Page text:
How do you draw something that you can't see directly—such as a Chasmosaurus, a Phoenician, or a bog troll?
Alan North of Alan's Art Log came up with an interesting way to think about this problem.
• One way is to draw observationally from actual models, props, maquettes, and reference.
• The other way is to draw the scene purely out of your visual imagination.
You get better at the first method by learning to sculpt maquettes, improvise costumes, and by building a reference file. When you draw and paint your final picture, you observe those reference elements and composite them together into the picture.
You get better at the second method by developing your visual memory, and by learning to construct figures and forms convincingly.
Alan presents his idea in this video review of my book Imaginative Realism: How to Paint What Doesn't Exist. You can watch the video on YouTube at this link.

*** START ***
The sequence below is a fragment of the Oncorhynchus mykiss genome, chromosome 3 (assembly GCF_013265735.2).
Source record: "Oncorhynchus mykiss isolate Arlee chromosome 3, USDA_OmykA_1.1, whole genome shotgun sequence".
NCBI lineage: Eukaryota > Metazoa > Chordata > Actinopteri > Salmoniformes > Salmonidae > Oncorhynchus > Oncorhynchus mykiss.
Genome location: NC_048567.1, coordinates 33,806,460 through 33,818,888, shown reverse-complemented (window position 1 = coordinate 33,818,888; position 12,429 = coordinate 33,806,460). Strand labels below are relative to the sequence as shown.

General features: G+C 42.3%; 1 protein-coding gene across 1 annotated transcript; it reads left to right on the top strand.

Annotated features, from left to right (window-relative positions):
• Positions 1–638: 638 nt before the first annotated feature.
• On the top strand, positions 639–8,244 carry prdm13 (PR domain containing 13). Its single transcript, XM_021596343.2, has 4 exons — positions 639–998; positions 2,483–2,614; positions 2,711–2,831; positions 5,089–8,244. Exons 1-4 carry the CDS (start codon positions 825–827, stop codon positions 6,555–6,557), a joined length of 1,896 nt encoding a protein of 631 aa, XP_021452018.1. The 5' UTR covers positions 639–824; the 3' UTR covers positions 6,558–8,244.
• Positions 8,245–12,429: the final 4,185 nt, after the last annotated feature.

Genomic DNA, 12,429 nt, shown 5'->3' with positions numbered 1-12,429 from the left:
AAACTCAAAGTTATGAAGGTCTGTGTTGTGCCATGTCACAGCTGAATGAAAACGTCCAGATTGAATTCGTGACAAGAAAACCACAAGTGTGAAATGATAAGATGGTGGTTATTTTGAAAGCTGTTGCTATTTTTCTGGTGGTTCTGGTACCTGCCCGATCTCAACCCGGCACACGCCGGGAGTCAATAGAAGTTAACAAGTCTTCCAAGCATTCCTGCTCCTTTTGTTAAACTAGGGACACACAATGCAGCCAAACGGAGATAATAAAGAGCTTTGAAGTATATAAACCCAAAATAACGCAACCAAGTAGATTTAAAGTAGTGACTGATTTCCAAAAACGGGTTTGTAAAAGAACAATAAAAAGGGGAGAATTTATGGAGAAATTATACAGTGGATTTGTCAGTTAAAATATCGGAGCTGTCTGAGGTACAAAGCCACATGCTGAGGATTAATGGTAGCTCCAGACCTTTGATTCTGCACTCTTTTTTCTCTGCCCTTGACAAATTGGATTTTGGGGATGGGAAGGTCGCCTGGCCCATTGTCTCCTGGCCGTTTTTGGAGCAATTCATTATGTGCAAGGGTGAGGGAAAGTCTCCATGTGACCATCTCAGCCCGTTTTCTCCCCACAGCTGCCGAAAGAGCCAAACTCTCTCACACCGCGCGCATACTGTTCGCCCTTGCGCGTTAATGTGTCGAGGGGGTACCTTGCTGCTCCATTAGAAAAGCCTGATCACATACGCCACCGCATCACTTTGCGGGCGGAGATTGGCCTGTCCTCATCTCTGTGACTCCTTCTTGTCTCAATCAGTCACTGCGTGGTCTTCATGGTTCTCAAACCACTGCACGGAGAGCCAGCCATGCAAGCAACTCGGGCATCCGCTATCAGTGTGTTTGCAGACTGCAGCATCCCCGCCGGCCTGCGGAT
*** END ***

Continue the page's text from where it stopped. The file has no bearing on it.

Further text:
I think that in practice an artist needs both skills working together. References, no matter how good, will only take you only 20% beyond what you can draw or paint purely out of your imagination. Having a good sketch that you did out of your head is really important for guiding the interpretation of the references and for keeping the statement unified.
Drawing or painting without any references whatsoever can lead to repetitive or mannered solutions, and to missing out on surprising nuances of lighting or foreshortening that would never have occurred to the imagination alone. Those nuances often carry the force of truth, and make the scene believable.
You can get a signed copy of Imaginative Realism at my website. It's also available on Amazon.
Alan did a blog post version of his video.
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